• Re:Preserved Junk? (Score:5, Interesting)

    by Anonymous Coward on Saturday April 28, 2012 @08:36AM (#39831241)

    In about the middle of the 1990s at the rifle range where I was taught to shoot, we demolished our old storage shed to make room for a new clubhouse. The shed had always been the same to me; I'd played in it from the late '70s, and the old pre-WWII comms and target shooting gear fascinated me (and probably started my delight in history and retro gear).

    There was a hell of a lot of stuff we found inside there that hadn't been touched in decades, including grease-packed radio equipment. It was packed and forgotten since the end of WWII, and was absolutely brand new. I expected the grease would have consumed plastic components by then (like it does now if you leave spare parts in the packing too long) but nothing from the time used those plastics. We sold almost all of it but kept a couple of (fully working) sets for display.

    Underneath the shed were more parts in crates - I'd always thought the crates stored under there were just junk, because the outside wood was eaten away and the boxes themselves had sunk in a foot of relatively damp ground where a little water had run every wet season. They were never-opened storage crates though - half a dozen crates of willys vehicle parts. I witnessed the opening of a few of them and there was no noticeable decay. Everything looked like it'd been made yesterday, and this was gear from the 1930s. It wasn't just mostly in good condition mind, *everything* was like new. Water had obviously come in and left silt through the packaging, but the grease, wax and bitumen worked a treat to protect what mattered.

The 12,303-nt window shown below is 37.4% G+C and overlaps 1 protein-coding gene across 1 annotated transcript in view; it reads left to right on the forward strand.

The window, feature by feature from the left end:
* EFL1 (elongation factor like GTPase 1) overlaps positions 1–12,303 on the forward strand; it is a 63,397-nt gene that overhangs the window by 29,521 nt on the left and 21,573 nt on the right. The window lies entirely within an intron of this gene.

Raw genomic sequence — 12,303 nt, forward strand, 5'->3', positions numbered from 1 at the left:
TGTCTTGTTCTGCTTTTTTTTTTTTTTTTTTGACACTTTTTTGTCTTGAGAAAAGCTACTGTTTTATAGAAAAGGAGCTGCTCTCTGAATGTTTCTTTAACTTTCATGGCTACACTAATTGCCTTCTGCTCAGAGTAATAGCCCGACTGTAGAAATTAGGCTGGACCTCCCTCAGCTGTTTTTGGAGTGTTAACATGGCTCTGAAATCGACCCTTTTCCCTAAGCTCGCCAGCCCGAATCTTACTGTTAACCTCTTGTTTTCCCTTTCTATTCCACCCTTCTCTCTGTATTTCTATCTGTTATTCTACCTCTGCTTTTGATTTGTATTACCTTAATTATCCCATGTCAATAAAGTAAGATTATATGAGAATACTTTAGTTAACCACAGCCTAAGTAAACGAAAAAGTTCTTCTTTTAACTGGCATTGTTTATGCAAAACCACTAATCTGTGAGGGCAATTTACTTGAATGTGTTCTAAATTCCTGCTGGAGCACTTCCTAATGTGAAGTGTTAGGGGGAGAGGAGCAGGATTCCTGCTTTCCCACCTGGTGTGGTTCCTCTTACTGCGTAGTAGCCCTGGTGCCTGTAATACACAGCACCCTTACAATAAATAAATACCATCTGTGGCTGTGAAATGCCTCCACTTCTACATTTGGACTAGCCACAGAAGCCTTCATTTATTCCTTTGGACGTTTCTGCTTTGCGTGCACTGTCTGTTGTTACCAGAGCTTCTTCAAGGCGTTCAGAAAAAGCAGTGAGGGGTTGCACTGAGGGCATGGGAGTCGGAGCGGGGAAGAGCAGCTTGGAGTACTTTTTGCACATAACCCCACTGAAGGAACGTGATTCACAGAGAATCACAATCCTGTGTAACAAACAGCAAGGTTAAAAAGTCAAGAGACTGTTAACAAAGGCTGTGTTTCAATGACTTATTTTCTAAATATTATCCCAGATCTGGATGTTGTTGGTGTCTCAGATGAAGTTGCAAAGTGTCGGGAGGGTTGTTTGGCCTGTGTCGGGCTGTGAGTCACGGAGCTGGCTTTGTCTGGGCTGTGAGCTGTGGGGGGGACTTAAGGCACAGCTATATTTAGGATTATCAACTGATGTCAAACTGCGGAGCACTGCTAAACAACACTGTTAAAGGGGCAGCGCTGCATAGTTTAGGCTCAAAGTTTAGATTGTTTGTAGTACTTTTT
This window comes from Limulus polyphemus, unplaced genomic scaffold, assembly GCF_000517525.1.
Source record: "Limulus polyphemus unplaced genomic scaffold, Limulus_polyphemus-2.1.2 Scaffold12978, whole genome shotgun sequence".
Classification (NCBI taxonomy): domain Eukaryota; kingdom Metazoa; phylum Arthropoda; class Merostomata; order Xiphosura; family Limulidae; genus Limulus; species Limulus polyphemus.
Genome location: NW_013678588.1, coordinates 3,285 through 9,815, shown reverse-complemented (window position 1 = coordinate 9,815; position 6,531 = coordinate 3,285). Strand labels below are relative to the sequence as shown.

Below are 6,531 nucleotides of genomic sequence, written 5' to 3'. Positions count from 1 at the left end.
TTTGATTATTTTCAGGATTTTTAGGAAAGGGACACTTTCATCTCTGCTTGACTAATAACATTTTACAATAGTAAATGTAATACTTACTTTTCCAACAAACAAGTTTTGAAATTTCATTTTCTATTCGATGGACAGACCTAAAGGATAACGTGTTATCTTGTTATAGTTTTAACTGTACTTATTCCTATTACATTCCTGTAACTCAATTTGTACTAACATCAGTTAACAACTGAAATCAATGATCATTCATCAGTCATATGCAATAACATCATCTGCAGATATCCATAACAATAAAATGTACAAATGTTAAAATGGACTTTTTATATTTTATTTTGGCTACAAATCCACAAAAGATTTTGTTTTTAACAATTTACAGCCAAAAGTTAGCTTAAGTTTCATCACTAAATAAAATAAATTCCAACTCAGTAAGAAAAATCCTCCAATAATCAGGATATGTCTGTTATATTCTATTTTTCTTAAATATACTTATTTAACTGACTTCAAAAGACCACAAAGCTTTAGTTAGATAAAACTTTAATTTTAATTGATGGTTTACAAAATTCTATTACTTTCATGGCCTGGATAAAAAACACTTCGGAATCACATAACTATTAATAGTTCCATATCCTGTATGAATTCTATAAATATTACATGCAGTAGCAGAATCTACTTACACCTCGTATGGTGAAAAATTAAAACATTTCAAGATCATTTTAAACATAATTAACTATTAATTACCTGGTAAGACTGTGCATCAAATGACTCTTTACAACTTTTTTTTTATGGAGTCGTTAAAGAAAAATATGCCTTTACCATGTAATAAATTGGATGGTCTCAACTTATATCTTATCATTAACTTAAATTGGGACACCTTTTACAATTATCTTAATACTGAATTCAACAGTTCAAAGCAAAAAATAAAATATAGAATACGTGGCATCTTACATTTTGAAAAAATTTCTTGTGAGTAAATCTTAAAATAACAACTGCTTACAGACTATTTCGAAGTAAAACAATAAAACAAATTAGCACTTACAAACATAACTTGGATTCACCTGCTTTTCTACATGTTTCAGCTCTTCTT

It wouldn't surprise me terribly if seventy out of seventy of those planes were able to fly with the use of very few modern spares.

  • Re:erection (Score:5, Interesting)

    by fnj ( 64210 ) on Saturday April 28, 2012 @09:26AM (#39831379)

    A lot of WW II (and other era) gear looks nice, but there is nothing quite like the sound of a Rolls Royce Merlin V-12 hammering overhead. If it doesn't make your heart beat fast, you are dead. Even better than the Spitfire, the Lancaster had FOUR of these babies. I understand a flyover by a Lancaster gives your goose bumps goose bumps. I haven't had that privilege - yet - but I've stood directly underneath a B-17 followed by a B-24 at low altitude really booking in a shallow dive, and pretty near the last airworthy B-29 taking off and flying. I'm with penguin on this.

    If you want to cry, consider that the RAF was buying Merlins for £2,000 apiece at the time. Those were times that life was colored a lot more vividly.

  • by Kupfernigk ( 1190345 ) on Saturday April 28, 2012 @09:35AM (#39831417)
    "In 1940 I could at least fly as far as Glasgow in most of my aircraft, but not now! It makes me furious when I see the Mosquito. I turn green and yellow with envy. The British, who can afford aluminium better than we can, knock together a beautiful wooden aircraft that every piano factory over there is building, and they give it a speed which they have now increased yet again. What do you make of that? There is nothing the British do not have. They have the geniuses and we have the nincompoops. After the war is over I'm going to buy a British radio set - then at least I'll own something that has always worked." (Hermann Goering, 1943)